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The author of “The Book Thief” talks facing down failure and finding courage to remain curious – in conversation with Scott Monk

A tortured punching bag swings to a nervous stop in a suburban Sydney garage – sad, bruised and defiant. It’s been wailed into many-a-time. Sometimes the blows have been technical, hesitant… even soft. At other times – like when the world won’t let you fall to your knees to take a break – they have been brutal, focused and obstinate.

The man in the gloves is Markus Zusak.

The slender 45-year-old in a muscle t-shirt is an international bestselling author, but you can’t help but wonder if he’s got the heart of a boxer.

Long before he wrote the international phenomenon The Book Thief, Zusak wrote the three-book Wolfe Brothers series about two brothers who hide their love of the ring from their mother. The odds are stacked against them and any victory only comes after plenty of suffering.

How true of Zusak himself.

When he was hawking an early manuscript to every Australian publisher he could find in the phonebook (without success), one editor was particularly scathing. The normal convention of a polite “Thanks, but no thanks” rejection letter gave way to a critical diatribe bordering on soul-destroying. On that occasion, Zusak had become the punching bag.

Years later, before he appeared on Good Morning America which launched The Book Thief to the top of the New York Times bestseller list, the book’s first newspaper review was also caustic and demeaning. It felt like a knock-out blow because the novel, about a young girl living in Nazi Germany, was deeply personal – growing up, Markus had heard the real-life horror stories around the family table from his German mother, Lisa, and Austrian father, Helmut.

After years of blood, sweat and fears, and with no clear sign of the success that was to come, Zusak turned to his wife, Mika, and confessed he felt their dreams of him becoming a successful author were over.

But like all good boxers, Zusak knows how to take the licks. How to learn from them. To get better, not bitter.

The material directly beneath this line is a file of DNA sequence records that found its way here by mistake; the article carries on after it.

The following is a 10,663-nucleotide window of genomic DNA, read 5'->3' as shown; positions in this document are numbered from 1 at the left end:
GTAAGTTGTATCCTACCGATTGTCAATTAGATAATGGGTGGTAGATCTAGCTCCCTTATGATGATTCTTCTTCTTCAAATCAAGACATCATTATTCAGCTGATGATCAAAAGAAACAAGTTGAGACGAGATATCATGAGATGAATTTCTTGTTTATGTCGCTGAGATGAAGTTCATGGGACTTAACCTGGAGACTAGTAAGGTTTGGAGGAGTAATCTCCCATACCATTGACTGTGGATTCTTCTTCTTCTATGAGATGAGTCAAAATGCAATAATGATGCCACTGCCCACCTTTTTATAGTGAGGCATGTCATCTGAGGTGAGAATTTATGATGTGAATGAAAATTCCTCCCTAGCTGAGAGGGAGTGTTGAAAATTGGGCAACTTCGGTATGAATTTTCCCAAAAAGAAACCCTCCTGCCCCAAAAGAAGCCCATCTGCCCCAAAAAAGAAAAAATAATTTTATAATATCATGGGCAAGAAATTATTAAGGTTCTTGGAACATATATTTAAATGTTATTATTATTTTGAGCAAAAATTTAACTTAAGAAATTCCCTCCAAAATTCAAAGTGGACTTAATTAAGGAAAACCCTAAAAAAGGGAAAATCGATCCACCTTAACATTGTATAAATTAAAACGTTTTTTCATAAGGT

Like its muse, The Book Thief fought and fought and fought… until it became an international bestseller, and then a major Hollywood movie. It’s been a heavyweight champion of contemporary literature for 15 years straight and was recently followed up by Zusak’s critically acclaimed sixth novel, Bridge of Clay.

That early newspaper review? Forgotten. Written by a journalist whose by-line is now overlooked like an undercard fighter on a promotional poster. They subsequently rang Zusak to profusely apologise for taking on a rising champ, but rather than trash talk and parade his success, the author received the call calmly, spoke politely, then hung up.

It speaks volumes about a man who knows that every great boxer has to rise above the rest… and to heal as he goes.

Markus, walk into any Australian bookstore and The Book Thief (2005) sits in the number one or two spot of readers’ Top 100 books year after year, ahead of Harry Potter, The Lord of the Rings, Jane Eyre, Pride and Prejudice and even To Kill a Mockingbird. Indeed, The Book Thief is a guaranteed classic that’ll outlive you. What do you put its longevity down to?

There’s just something lucky about that book – and I’m not just saying that. There really is some sort of magic dust sprinkled over it that seems to have given The Book Thief the kind of longevity you only dream about when you start writing. If I were to give a more useful reason than that, though, it would be a lot more complicated. While I was writing it, I actually thought it would be my least successful book… A book set in Nazi Germany, narrated by Death? I didn’t imagine anyone wanting to read that, but that’s what set me free in the writing. Given I thought no one would read it, every time there was a risk, I took it. Looking back, I think I went too far sometimes with its style and other-worldly language, but that’s what makes the book what it is. I think it was better to go too far than not far enough…

All authors have to start somewhere. Can you share with us a story you wrote at primary school or high school?

It’s not so much a story I remember, it’s the fact that I never really went that well in creative writing at school – I did better at essays. Actually, that’s an important recollection,

because when you think of it, essay writing is less about flair than it is about structure – and structure and discipline are what you need to write novels. Flair will come through in moments, but discipline sees you through.

You have to be willing to do the groundwork to make the bigger moments in the story shine. It wasn’t until university that I had a small victory in creative writing, in my first year. I’d written a one-page satirical story called How to be a Football Expert, and my tutor convinced me to read it aloud in the last lecture of the course, along with about 20 other people, in front of the 200-300 course group. Every story was a post-modern slugfest, except mine… I remember people laughing in the right places. I even remember struggling to contain my own laughter, because, I was going, “They’re actually liking this!” On the way out, a few people stopped me to say they loved the story… I spent four pretty long, solitary (but not unhappy) years at university, and that was my biggest triumph.